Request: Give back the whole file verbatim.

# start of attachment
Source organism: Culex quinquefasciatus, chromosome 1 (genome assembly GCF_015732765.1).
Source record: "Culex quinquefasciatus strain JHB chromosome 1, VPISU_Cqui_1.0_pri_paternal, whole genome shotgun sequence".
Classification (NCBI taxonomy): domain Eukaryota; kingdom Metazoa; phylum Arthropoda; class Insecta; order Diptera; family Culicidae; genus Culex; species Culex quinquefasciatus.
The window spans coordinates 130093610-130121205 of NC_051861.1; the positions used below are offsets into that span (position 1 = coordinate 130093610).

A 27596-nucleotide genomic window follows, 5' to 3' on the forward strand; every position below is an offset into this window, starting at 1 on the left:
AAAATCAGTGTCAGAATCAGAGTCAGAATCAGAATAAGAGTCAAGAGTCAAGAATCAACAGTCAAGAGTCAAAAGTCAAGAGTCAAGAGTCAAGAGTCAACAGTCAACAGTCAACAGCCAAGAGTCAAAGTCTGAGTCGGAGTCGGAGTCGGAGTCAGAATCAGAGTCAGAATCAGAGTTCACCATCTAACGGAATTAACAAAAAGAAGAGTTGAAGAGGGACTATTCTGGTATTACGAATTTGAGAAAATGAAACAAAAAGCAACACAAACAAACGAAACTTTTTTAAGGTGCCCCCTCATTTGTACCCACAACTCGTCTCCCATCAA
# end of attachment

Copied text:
Source organism: Culex quinquefasciatus, chromosome 1 (genome assembly GCF_015732765.1).
Source record: "Culex quinquefasciatus strain JHB chromosome 1, VPISU_Cqui_1.0_pri_paternal, whole genome shotgun sequence".
Classification (NCBI taxonomy): domain Eukaryota; kingdom Metazoa; phylum Arthropoda; class Insecta; order Diptera; family Culicidae; genus Culex; species Culex quinquefasciatus.
The window spans coordinates 130093610-130121205 of NC_051861.1; the positions used below are offsets into that span (position 1 = coordinate 130093610).

A 27596-nucleotide genomic window follows, 5' to 3' on the forward strand; every position below is an offset into this window, starting at 1 on the left:
AAAATCAGTGTCAGAATCAGAGTCAGAATCAGAATAAGAGTCAAGAGTCAAGAATCAACAGTCAAGAGTCAAAAGTCAAGAGTCAAGAGTCAAGAGTCAACAGTCAACAGTCAACAGCCAAGAGTCAAAGTCTGAGTCGGAGTCGGAGTCGGAGTCAGAATCAGAGTCAGAATCAGAGTTCACCATCTAACGGAATTAACAAAAAGAAGAGTTGAAGAGGGACTATTCTGGTATTACGAATTTGAGAAAATGAAACAAAAAGCAACACAAACAAACGAAACTTTTTTAAGGTGCCCCCTCATTTGTACCCACAACTCGTCTCCCATCAA